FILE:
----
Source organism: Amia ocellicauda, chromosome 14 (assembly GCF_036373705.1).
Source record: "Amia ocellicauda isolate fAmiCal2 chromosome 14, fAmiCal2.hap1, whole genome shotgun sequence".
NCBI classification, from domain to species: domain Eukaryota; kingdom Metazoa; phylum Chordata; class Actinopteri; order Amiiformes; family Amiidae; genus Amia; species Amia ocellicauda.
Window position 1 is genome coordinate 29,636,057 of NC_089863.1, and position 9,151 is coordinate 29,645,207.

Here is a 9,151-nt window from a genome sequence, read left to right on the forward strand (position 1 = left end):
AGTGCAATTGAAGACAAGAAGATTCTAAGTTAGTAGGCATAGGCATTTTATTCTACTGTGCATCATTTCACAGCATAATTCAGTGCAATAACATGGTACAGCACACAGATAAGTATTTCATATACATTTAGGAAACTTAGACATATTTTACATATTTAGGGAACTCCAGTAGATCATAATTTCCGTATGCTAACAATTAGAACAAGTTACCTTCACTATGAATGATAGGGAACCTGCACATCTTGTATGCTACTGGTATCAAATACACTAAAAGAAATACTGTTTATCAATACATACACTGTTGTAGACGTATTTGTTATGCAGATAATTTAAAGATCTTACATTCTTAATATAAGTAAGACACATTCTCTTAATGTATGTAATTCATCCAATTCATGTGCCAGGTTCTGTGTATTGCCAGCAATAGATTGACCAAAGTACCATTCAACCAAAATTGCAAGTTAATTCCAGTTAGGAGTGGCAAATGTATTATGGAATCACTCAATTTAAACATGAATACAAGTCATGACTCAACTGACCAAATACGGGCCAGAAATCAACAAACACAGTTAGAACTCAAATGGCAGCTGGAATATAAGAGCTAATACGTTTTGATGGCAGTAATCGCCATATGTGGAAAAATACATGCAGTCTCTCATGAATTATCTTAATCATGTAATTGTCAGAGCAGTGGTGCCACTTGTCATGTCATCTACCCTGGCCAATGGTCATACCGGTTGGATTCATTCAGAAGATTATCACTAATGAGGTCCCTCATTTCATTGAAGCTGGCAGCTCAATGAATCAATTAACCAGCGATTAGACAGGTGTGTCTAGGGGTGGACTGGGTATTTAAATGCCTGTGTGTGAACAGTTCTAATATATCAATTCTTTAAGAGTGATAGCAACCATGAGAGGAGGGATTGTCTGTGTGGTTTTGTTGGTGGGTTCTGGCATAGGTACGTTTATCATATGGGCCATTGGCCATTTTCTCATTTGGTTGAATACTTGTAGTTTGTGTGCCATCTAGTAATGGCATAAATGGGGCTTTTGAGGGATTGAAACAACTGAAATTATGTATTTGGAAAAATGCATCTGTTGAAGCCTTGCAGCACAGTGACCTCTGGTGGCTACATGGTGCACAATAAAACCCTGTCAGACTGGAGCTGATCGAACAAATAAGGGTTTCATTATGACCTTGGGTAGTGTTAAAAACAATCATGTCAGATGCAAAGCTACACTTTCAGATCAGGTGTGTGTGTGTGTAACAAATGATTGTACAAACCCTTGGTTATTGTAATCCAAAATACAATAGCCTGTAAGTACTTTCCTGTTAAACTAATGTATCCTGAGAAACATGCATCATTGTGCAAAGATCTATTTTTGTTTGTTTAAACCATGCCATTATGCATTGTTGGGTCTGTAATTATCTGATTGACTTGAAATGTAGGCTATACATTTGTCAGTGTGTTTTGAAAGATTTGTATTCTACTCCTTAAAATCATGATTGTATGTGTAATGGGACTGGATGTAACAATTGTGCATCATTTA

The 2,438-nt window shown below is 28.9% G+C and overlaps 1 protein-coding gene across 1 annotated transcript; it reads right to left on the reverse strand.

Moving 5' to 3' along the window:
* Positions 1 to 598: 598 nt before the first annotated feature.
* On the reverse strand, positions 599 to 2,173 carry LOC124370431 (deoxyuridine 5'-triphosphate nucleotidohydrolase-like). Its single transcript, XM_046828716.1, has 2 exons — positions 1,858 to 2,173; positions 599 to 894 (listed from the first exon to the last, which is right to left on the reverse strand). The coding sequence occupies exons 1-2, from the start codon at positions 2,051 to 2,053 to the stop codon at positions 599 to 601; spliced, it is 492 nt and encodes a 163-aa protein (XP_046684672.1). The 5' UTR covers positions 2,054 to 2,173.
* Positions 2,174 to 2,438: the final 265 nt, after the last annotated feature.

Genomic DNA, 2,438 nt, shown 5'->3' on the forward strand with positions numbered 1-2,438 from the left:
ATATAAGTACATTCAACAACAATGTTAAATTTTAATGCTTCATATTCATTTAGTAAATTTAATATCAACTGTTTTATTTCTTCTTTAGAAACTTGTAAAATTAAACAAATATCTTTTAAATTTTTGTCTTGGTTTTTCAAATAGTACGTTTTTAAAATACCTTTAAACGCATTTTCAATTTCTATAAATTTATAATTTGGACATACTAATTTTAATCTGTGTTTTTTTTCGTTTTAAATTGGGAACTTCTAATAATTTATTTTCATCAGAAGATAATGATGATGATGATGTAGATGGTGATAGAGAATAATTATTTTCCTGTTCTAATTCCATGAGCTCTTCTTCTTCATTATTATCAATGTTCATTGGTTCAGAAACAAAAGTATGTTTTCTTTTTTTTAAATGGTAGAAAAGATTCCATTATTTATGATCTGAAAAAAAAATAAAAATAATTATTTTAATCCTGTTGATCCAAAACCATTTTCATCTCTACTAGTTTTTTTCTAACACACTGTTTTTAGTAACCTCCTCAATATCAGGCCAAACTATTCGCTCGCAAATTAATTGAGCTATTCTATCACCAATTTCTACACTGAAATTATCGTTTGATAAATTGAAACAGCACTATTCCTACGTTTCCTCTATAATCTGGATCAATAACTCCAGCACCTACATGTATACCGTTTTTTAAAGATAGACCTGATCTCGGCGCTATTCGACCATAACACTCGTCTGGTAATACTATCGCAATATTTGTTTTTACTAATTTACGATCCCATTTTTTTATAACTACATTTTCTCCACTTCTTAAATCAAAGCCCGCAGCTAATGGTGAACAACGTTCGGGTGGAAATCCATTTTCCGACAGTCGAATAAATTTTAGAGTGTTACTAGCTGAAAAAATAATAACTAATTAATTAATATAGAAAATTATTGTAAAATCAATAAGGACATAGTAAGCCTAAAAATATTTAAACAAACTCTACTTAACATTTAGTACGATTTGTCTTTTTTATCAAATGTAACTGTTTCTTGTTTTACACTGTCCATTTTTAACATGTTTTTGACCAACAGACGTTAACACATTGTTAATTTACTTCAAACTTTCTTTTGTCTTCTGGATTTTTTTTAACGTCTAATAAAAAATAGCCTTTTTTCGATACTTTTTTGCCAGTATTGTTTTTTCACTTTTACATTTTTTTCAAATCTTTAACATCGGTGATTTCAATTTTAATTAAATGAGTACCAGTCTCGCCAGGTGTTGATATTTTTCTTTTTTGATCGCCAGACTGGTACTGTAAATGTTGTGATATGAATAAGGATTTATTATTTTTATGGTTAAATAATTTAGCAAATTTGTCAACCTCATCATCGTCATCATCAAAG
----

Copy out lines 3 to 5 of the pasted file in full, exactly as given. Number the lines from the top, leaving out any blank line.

NCBI classification, from domain to species: domain Eukaryota; kingdom Metazoa; phylum Chordata; class Actinopteri; order Amiiformes; family Amiidae; genus Amia; species Amia ocellicauda.
Window position 1 is genome coordinate 29,636,057 of NC_089863.1, and position 9,151 is coordinate 29,645,207.

Here is a 9,151-nt window from a genome sequence, read left to right on the forward strand (position 1 = left end):